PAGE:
Hannah Uzor is a painter and researcher exploring legacies of her own past: including personal memories of family, British Black history, and the cultural heritage the Tonga people.
Hannah Uzor is a London-based artist whose practice explores memory, history, colonial violence and diasporic subjectivity. Hannah works across a range of media, including oil, acrylic, fabrics and charcoal to create nostalgic portraits. Hannah’s evocative, atmospheric paintings serve to commemorate historical individuals racialized as Black who have had to confront racialized violence and erasure. “I’ve always been drawn to the human figure and how it can embody the stories, histories and memories that we carry with us,” Hannah explains. Her work explores various legacies of her own past: including her position in England classed as a Black Brit, and the cultural heritage the Tonga people.
Hannah started practising as an artist in 2018: affected by the recent loss of her mother, she began studying Fine Art at Morley College. Her first body of work at Morley was in relation to her father’s experience of having come to England from Zambia as a student as a personal backdrop to thinking about colonial histories. “I researched and depicted people who were racialised as Black and how their lives were negatively affected by this.” Hannah went on to complete an two-year MA in Painting at Slade School of Art, where she was awarded the Milein Cosman Scholarship for Drawing.
Her recent MA degree show at the Slade School of Art in June 2023 brought together her painting practice and her current research into the artistic traditions of the Tonga people in Zambia and Zimbabwe. Having grown up in Zambia and moved to London in ___, Hannah’s work merges the personal with the political, imagination with memory. “Every artistic depiction of the human figure signifies a specific time and social context. Translating that onto canvas is really important for me so that I can use the body as a holder for memories.” Her more melancholic and mysterious works have only an outline of the body, or a shadow cast by an absent figure. “I’m interested in using my imagination to memorialise; in these new works, loss and absence becomes a way to show how legacy can continue, registering the continuum of past, present and future.”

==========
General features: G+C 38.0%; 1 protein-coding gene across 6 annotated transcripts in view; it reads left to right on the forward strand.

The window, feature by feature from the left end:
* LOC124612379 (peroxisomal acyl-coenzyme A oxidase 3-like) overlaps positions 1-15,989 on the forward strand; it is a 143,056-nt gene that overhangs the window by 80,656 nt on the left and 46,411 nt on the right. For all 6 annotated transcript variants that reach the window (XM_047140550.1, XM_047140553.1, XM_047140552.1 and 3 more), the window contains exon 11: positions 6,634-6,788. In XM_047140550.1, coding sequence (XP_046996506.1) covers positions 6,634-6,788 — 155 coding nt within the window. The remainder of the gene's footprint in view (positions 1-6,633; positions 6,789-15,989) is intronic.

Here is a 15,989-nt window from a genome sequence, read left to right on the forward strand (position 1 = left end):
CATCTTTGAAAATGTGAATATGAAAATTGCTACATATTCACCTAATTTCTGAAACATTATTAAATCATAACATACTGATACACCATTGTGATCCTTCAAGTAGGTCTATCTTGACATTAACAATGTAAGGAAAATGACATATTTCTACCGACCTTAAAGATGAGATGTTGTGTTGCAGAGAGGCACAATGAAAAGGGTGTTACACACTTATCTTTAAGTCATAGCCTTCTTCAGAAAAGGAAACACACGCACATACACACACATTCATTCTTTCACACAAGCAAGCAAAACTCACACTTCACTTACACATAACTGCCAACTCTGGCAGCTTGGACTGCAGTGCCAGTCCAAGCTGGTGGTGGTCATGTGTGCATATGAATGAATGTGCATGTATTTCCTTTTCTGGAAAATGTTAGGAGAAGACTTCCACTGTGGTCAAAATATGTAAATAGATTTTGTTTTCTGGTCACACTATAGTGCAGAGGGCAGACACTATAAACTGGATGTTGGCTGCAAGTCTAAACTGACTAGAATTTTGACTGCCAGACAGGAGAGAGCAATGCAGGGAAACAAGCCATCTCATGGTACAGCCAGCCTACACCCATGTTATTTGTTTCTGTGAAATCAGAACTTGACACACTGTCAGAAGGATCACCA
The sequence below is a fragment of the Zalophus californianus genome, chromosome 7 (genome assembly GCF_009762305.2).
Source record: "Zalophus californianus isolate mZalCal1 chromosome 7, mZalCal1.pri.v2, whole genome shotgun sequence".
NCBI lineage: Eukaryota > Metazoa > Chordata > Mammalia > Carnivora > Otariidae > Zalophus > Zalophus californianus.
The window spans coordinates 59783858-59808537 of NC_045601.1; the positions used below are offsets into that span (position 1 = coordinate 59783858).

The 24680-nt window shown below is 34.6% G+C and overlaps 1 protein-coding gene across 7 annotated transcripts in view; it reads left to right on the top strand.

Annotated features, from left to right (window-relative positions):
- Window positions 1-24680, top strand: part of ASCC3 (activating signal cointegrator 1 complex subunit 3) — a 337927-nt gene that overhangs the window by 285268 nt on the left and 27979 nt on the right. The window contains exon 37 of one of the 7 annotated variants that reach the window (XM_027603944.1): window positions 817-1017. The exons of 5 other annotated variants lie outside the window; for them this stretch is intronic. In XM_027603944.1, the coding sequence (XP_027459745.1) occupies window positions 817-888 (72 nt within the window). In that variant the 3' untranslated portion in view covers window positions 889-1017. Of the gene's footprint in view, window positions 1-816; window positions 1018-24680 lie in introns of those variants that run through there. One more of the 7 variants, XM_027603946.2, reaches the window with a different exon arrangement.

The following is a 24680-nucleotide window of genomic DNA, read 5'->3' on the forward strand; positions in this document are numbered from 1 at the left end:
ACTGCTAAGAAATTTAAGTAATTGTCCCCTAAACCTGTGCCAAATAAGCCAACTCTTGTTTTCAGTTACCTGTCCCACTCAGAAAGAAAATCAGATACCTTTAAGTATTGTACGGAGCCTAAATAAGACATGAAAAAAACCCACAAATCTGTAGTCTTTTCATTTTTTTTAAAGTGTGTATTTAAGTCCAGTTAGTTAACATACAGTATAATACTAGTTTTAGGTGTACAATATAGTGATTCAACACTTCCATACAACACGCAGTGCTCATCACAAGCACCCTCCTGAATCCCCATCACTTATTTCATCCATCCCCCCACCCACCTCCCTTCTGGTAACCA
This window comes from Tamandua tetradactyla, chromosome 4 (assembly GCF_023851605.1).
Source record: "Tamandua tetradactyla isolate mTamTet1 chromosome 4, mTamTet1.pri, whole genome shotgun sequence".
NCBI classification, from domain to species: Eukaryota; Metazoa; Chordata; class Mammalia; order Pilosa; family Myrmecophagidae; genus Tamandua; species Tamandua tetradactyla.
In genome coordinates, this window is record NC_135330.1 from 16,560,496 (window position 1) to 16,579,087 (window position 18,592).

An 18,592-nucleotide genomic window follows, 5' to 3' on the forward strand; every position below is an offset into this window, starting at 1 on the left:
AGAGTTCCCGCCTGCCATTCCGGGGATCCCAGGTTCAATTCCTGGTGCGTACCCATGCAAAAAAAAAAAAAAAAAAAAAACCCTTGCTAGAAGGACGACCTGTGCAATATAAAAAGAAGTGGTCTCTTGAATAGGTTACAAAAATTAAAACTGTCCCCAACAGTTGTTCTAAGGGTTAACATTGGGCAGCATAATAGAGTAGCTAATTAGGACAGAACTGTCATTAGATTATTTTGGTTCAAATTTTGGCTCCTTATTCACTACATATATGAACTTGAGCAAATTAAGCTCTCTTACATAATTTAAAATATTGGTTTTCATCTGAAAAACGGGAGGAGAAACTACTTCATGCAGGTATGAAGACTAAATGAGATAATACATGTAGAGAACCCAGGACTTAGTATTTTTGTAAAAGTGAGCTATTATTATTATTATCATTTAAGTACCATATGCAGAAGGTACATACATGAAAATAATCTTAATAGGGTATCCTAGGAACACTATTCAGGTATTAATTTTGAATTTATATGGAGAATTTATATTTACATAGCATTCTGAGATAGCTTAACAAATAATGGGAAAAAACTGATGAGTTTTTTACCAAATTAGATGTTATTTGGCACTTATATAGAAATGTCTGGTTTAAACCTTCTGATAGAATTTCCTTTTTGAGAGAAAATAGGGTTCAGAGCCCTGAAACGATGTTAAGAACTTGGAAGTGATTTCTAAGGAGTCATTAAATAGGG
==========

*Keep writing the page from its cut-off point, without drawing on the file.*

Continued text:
This year, Hannah is spending time in Zambia to finish writing her MA thesis on the cultural heritage of the Tonga and taking time to rest and reflect. She hopes later in 2023 to begin making figurative sculptures and learning ceramic techniques.
All That Remains (detail)
Sarah Forbes Bonetta
Between the doll and the scroll